This series is called “Successful Queries” and I’m posting actual query letters that succeeded in getting writers signed with agents. In addition to posting the actual query letter, we will also get to hear thoughts from the agent as to why the letter worked.
The 57th installment in this series is with agent Jen Rofe (Andrea Brown Literary) for Nick James's YA novel, Skyship Academy: The Pearl Wars (Sept. 2011; Flux). The book was called "a fast-paced adventure that delivers solid action sequences throughout" by Publishers Weekly, while Booklist said, "This first novel is a refreshing departure from the strict dystopian trend. There are plenty of plot surprises and action sequences to keep the pages turning, and the treatment of terrorist attacks and environmental concerns will prompt readers to make connections with their own lives."
Dear Ms. Rofe:
Fifteen-year-old Jesse Fisher can't pass a test, pilot a space shuttle, or make it through a day without tripping over his own feet.
Now his clumsiness has cost Skyship Academy a precious Pearl. While on a foolproof mission designed for a trainee, Jesse is ambushed by Cassius, star operative of Madame, the Academy's ruthless archenemy. And instead of fighting back, he nearly gets himself killed.
In a future Earth drained of its natural resources, Pearls are more valuable than a stack of gold. Just one can power an entire city for months. Madame, the leader of the depleted American government, seeks Pearls to further her own profit. To control them, she needs the power locked inside of Jesse--a power he's completely oblivious to.
When Madame sends Cassius to capture him, Jesse--eternal klutz and clueless fighter--has a chance to prove he's not as mondo pathetic as everyone thinks he is. But round two with Cassius yields unexpected revelations as both boys begin to unravel a past that ties them directly to the mystery of Pearls.
Of course, none of this will matter if Jesse can't find the skill to fight back before Madame's forces close in and shut him down forever.
Skyship Academy is a 45,000-word YA adventure with series potential aimed at the middle school market. As requested in your submission guidelines, the first ten pages are included at the bottom of this email. A full manuscript is available upon request. I look forward to hearing from you.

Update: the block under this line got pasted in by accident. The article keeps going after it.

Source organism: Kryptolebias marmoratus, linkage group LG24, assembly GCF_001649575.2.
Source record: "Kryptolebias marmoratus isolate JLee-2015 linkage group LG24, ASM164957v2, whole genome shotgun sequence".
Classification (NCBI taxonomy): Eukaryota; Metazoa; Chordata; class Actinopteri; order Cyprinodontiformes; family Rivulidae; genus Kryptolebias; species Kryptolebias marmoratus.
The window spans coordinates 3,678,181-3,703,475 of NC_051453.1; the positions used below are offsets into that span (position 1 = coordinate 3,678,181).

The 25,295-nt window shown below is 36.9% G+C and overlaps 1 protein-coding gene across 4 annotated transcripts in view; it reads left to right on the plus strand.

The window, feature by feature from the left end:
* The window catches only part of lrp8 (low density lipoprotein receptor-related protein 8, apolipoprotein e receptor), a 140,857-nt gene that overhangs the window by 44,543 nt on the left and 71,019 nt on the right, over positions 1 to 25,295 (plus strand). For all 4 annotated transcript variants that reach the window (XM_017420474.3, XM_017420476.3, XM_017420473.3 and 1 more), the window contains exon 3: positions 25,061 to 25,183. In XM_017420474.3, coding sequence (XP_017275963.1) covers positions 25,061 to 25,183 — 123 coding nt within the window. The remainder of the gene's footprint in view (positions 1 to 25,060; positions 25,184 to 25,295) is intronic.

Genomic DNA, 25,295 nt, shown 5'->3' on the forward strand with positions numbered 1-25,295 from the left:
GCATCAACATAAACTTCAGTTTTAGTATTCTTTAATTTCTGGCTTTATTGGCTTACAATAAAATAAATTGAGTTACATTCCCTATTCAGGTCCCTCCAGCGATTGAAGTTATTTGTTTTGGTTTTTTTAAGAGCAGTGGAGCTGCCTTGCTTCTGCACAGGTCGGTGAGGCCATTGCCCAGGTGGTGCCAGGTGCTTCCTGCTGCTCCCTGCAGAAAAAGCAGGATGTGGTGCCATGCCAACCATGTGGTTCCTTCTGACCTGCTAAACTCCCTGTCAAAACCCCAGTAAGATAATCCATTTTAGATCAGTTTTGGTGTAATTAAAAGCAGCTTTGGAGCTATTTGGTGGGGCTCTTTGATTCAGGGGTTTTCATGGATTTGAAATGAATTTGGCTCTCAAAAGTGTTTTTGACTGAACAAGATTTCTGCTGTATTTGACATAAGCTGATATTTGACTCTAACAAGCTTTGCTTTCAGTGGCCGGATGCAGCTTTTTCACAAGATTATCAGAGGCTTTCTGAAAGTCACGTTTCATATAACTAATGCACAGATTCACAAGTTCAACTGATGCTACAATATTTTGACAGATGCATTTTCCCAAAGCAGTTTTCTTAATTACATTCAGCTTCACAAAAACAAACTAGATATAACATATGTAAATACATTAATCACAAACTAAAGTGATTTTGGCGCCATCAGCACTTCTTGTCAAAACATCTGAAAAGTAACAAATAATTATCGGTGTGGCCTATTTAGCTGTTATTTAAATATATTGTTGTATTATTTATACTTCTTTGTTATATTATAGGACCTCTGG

Commentary From Jen Rofe:
Sci-fi has never been my "thing." I’m not a fan of Star Trek, Star Wars puts me to sleep, and I can count on one hand the number of sci-fi books I’ve read (until recently, the answer was one — and that's because I literally had no other book option at the time).
Then I received a query for Skyship Academy: The Pearl Wars by Nick James. Nick’s query wasn’t perfect — the storyline was muddled and he labeled his manuscript a YA aimed at the middle grade market. Still, there are a number of reasons why I was compelled to review Nick’s sample pages. Here are four, in a nutshell:
- In September 2008, Nick’s query stood out from the multitudes in my inbox for paranormal romance and suicidal teen YAs. Skyship fell into a genre that wasn’t yet popular but that wasn’t too far off from what was gaining traction — dystopian. Hunger Games had been released around the time I received Nick’s email, and I anticipated that light sci-fi in the vein of Skyship would take hold in the market, as well.
- The storyline captured my interest. Mysterious pearls from space are the world’s most important energy source, but nobody knows where they come from, and a clumsy teen can control them, except he doesn’t even realize it?! Wow!! Count me in.
- The conflict seemed exciting. The government is after Jesse because of his power to control pearls, so he’s on the run. He also has limited time to figure out how he’s connected to the pearls. Which, to me, meant two things: ticking clock and action! Which leads to reason four.
- I felt certain this story would appeal to teen boys. From where I sit, finding books that will appeal to boys is no easy feat. Writing them is even harder. As far as I was concerned, Nick James had it in the bag.
In 2009, we sold Skyship Academy to Brian Farrey at Flux. The book was released this fall (2011). Nick is presently writing a sequel.
Ready to send out your query? Get a critique!
Are you done writing and revising your manuscript or nonfiction book proposal? Then you’re ready to write a query letter. In order to ensure you make the best impression on literary agents and acquisitions editors, we recommend getting a 2nd Draft Query Letter Critique.
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